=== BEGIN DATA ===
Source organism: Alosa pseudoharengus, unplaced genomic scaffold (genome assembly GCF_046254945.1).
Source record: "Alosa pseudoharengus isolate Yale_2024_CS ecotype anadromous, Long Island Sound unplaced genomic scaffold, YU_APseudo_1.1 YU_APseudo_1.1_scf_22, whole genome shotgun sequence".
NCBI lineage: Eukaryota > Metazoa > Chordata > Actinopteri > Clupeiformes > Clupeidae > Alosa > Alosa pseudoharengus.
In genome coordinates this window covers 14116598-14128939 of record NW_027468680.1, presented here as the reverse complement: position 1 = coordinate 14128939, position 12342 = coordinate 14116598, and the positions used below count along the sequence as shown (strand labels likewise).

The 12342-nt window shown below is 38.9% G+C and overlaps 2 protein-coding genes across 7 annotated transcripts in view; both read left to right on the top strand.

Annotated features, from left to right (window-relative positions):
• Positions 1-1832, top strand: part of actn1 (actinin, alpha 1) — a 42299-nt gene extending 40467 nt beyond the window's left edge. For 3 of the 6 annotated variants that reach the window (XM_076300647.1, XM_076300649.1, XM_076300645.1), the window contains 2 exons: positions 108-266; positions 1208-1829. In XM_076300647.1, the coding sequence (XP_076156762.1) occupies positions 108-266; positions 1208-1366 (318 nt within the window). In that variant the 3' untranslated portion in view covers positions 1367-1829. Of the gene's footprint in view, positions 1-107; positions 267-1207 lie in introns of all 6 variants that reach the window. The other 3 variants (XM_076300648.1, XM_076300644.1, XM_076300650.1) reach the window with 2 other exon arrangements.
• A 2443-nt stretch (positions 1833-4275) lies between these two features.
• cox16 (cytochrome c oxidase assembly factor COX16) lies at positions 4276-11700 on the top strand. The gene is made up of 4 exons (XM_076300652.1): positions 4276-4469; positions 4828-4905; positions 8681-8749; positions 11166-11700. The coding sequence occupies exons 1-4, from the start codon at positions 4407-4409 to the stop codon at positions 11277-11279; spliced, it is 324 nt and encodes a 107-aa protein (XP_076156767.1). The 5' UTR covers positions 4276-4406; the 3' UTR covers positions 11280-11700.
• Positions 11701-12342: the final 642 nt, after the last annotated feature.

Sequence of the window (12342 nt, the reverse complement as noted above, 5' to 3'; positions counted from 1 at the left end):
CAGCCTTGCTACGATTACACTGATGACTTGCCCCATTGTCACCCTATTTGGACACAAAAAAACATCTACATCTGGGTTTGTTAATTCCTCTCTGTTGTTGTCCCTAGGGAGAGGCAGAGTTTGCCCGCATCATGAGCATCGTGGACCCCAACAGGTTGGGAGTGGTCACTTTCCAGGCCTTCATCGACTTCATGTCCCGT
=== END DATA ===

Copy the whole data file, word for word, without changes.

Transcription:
Source organism: Alosa pseudoharengus, unplaced genomic scaffold (genome assembly GCF_046254945.1).
Source record: "Alosa pseudoharengus isolate Yale_2024_CS ecotype anadromous, Long Island Sound unplaced genomic scaffold, YU_APseudo_1.1 YU_APseudo_1.1_scf_22, whole genome shotgun sequence".
NCBI lineage: Eukaryota > Metazoa > Chordata > Actinopteri > Clupeiformes > Clupeidae > Alosa > Alosa pseudoharengus.
In genome coordinates this window covers 14116598-14128939 of record NW_027468680.1, presented here as the reverse complement: position 1 = coordinate 14128939, position 12342 = coordinate 14116598, and the positions used below count along the sequence as shown (strand labels likewise).

The 12342-nt window shown below is 38.9% G+C and overlaps 2 protein-coding genes across 7 annotated transcripts in view; both read left to right on the top strand.

Annotated features, from left to right (window-relative positions):
• Positions 1-1832, top strand: part of actn1 (actinin, alpha 1) — a 42299-nt gene extending 40467 nt beyond the window's left edge. For 3 of the 6 annotated variants that reach the window (XM_076300647.1, XM_076300649.1, XM_076300645.1), the window contains 2 exons: positions 108-266; positions 1208-1829. In XM_076300647.1, the coding sequence (XP_076156762.1) occupies positions 108-266; positions 1208-1366 (318 nt within the window). In that variant the 3' untranslated portion in view covers positions 1367-1829. Of the gene's footprint in view, positions 1-107; positions 267-1207 lie in introns of all 6 variants that reach the window. The other 3 variants (XM_076300648.1, XM_076300644.1, XM_076300650.1) reach the window with 2 other exon arrangements.
• A 2443-nt stretch (positions 1833-4275) lies between these two features.
• cox16 (cytochrome c oxidase assembly factor COX16) lies at positions 4276-11700 on the top strand. The gene is made up of 4 exons (XM_076300652.1): positions 4276-4469; positions 4828-4905; positions 8681-8749; positions 11166-11700. The coding sequence occupies exons 1-4, from the start codon at positions 4407-4409 to the stop codon at positions 11277-11279; spliced, it is 324 nt and encodes a 107-aa protein (XP_076156767.1). The 5' UTR covers positions 4276-4406; the 3' UTR covers positions 11280-11700.
• Positions 11701-12342: the final 642 nt, after the last annotated feature.

Sequence of the window (12342 nt, the reverse complement as noted above, 5' to 3'; positions counted from 1 at the left end):
CAGCCTTGCTACGATTACACTGATGACTTGCCCCATTGTCACCCTATTTGGACACAAAAAAACATCTACATCTGGGTTTGTTAATTCCTCTCTGTTGTTGTCCCTAGGGAGAGGCAGAGTTTGCCCGCATCATGAGCATCGTGGACCCCAACAGGTTGGGAGTGGTCACTTTCCAGGCCTTCATCGACTTCATGTCCCGT